News Release | Environment Iowa Research & Policy Center

Every Iowa County Hit By At Least One Recent Weather Disaster; New Report Says Global Warming to Bring More Extreme Weather

Des Moines, IA—After a year that saw many parts of the country hit by scorching heat, devastating wildfires, severe storms and record flooding, a new Environment Iowa report documents how global warming could lead to certain extreme weather events becoming even more common or more severe in the future.  The report found that, already, every Iowa county has been hit by at least one federally declared weather-related disaster since 2006. 2011’s Missouri River flooding, which caused an estimated $200 million in crop losses in western Iowa alone, was one of the extreme weather events highlighted in the report.

News Release | Environment Iowa

EPA to Save As Many As 34,000 Lives With New Clean Air Protections

The U.S. Environmental Protection Agency (EPA) today announced a historic clean air standard to cut deadly smog- and soot-forming pollution from power plants in the eastern half of the country.  EPA estimates that the rule will save as many as 34,000 lives in 2014.

News Release | Environment Iowa

Senators Propose Comprehensive Bill To Get Off Oil

The week before Americans celebrate Independence Day, Senators Jeff Merkley, Tom Carper, Michael Bennett and Tom Udall have introduced the Oil Independence for a Stronger America Act.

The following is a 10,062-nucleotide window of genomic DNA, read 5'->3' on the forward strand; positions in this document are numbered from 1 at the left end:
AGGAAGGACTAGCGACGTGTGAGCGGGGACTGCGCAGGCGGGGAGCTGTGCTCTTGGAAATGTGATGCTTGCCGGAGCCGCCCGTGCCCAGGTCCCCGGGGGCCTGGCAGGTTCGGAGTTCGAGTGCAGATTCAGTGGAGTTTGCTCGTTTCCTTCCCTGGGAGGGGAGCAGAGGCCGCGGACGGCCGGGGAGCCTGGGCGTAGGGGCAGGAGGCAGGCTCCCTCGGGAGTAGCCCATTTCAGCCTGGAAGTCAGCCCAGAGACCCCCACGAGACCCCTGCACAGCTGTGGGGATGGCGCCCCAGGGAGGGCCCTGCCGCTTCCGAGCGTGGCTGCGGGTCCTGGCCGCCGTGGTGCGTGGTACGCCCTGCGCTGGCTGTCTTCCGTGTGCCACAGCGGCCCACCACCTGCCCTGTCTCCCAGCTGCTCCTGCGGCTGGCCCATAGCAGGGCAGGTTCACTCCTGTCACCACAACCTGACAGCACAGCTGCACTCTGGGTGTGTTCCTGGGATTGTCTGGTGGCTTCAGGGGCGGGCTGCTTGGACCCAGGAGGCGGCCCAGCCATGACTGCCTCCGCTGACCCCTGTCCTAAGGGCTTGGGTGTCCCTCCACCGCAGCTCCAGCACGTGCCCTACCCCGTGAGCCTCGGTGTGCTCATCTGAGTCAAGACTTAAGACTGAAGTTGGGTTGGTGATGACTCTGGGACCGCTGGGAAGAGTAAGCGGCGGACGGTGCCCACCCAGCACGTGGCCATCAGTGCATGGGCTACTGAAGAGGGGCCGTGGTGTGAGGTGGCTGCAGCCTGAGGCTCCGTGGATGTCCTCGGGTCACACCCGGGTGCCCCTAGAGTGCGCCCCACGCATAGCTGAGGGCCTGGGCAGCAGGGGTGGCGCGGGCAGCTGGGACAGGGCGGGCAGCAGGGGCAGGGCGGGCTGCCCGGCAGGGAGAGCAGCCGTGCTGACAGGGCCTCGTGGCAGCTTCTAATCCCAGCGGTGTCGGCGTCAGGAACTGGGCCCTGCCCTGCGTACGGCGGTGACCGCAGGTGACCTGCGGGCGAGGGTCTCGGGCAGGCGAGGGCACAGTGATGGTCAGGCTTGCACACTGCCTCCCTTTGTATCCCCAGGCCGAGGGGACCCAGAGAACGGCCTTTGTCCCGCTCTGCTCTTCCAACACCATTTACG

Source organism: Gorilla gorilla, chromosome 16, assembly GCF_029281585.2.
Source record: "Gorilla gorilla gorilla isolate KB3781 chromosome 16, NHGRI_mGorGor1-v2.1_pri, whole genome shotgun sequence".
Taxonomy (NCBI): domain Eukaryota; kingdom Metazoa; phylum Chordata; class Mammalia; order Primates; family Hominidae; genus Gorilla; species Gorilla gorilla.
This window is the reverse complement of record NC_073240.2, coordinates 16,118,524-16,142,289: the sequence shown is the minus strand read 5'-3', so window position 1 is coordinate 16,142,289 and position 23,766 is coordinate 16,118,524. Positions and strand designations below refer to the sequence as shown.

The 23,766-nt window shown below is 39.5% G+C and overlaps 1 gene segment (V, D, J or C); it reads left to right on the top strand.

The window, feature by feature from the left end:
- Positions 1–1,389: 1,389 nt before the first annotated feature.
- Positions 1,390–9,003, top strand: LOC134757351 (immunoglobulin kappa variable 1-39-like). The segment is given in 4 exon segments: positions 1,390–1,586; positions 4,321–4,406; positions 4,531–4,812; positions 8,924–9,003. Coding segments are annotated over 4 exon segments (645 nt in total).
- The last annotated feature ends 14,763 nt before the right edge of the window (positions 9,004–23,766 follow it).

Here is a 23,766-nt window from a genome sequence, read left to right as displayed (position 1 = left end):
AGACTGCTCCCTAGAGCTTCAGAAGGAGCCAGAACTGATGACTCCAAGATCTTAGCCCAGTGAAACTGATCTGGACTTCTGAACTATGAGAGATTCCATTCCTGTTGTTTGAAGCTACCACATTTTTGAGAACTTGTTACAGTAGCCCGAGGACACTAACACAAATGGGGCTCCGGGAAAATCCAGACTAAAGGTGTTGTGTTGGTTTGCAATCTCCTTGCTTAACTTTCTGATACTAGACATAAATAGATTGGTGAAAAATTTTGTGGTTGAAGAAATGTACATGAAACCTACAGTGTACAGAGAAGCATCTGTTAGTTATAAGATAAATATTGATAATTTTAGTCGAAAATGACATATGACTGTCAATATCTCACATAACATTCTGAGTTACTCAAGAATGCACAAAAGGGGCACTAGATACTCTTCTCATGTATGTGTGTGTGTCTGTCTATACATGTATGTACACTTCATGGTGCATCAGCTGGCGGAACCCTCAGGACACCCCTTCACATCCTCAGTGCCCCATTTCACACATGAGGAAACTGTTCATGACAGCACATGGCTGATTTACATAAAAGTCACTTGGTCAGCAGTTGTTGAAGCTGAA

News Release | Environment Iowa

Secretary Salazar Announces Important Step toward Protecting the Grand Canyon from Toxic Mining

Today, Secretary of the Interior Ken Salazar announced that the Department of the Interior has chosen the withdrawal of one million acres of land around Grand Canyon National Park from new mining claims for up to twenty years as the agency’s preferred course of action and that it would continue to protect these areas under an emergency withdrawal until the release of a final decision, expected at the end of the year.

News Release | Environment Iowa

Nuclear Power Regulators Find Faults in U.S. Nuclear Emergency Preparedness

The Nuclear Regulatory Commission (NRC) held a public meeting today to release the 60-day findings of the NRC task force reviewing NRC processes and regulations in the wake of the Fukushima nuclear meltdowns.  The review found faults in plant preparedness systems and the regulations that prescribe the extent of those systems.  For example, the review highlighted the fact that ‘Severe Accident Management Systems’ are inconsistently implemented across the country.  The NRC has continued its licensing and re-licensing of nuclear reactors without any new protections against disasters.

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